Deinterlacing and Upscaling difficulty

Frame from Woodstock extra I have just been looking at the second disc of the brilliant ‘Ultimate Collector’s Edition’ Blu-ray version of Woodstock: 3 days of peace and music. One of the extras on this disc is a five minute featurette called ‘The Museum at Bethel Woods: The story of the Sixties & Woodstock’. This is presented in 1080i60 format (VC1 encoded), but it doesn’t look sharp enough to justify that HD format.

I’m 90% sure that it has been upconverted from 480i60. And that the conversion was an astonishingly poor job.

Obviously I’m far more familiar with issues of converting 576i50 to 1080i50, so it was startling to see an obvious marker of poor quality of the kind with which I’m familiar. The picture to the right is a full frame (which I shrunk, obviously), with an detail of the frame in the box. That detail was not scaled by me, so that’s what you would see on a full high definition display. Notice the horizontal lines near the top and bottom of the characters: that is an artefact of poor deinterlacing and scaling. I see it all the time with cheap high definition set top boxes. They apply a simple bobbing style deinterlacing technique to SD (ie. 576i50) transmissions, then scale the result up to 1080i50, producing those lines.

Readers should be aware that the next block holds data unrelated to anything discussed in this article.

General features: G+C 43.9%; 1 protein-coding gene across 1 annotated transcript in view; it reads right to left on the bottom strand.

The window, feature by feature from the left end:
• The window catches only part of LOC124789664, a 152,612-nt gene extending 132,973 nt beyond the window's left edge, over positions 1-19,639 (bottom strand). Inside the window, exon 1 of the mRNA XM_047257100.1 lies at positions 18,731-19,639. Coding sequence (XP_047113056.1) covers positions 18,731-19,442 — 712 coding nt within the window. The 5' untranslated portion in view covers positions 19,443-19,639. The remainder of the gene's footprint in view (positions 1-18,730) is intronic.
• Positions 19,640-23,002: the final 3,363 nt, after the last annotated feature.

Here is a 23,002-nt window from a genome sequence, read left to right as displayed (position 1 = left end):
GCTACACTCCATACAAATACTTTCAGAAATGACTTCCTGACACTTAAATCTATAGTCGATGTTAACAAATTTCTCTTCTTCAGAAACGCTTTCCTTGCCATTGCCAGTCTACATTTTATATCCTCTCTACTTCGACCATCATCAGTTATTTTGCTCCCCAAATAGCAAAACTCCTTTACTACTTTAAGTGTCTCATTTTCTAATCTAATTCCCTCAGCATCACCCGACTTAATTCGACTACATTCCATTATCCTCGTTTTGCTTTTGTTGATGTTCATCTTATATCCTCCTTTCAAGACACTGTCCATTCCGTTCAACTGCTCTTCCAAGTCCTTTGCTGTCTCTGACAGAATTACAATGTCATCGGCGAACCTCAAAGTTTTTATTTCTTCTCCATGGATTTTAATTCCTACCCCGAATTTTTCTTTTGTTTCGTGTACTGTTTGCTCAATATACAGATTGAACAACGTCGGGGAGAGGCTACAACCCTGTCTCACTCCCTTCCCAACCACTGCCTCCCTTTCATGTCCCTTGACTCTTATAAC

Upconverted SDIt actually looks somewhat like the Chroma Upsampling Error except that it affects not the colour channels but the luminance one.

The picture to the right is from a photo of a display produced by one of those low quality HDTV receivers, upsampling SDTV. There is more on this here, including a picture of how this kind of thing is supposed to look. It seems to appear most commonly when that bobbing deinterlacing is applied to progressive scan material (as still graphics must always be, for course).

But that’s a cheap consumer-level TV receiver. What’s surprising is that this should happen on professional level upscaling performance for video release on Blu-ray. And, of course, had this been presented on the disc in 480i60 format, the best of consumer technology — pretty good stuff these days in a lot of cases — could have been applied to upscaling the picture. The results would have been better than as delivered on this disc. The video on the disc is irrepairably damaged. Nothing you can do can significantly improve it.

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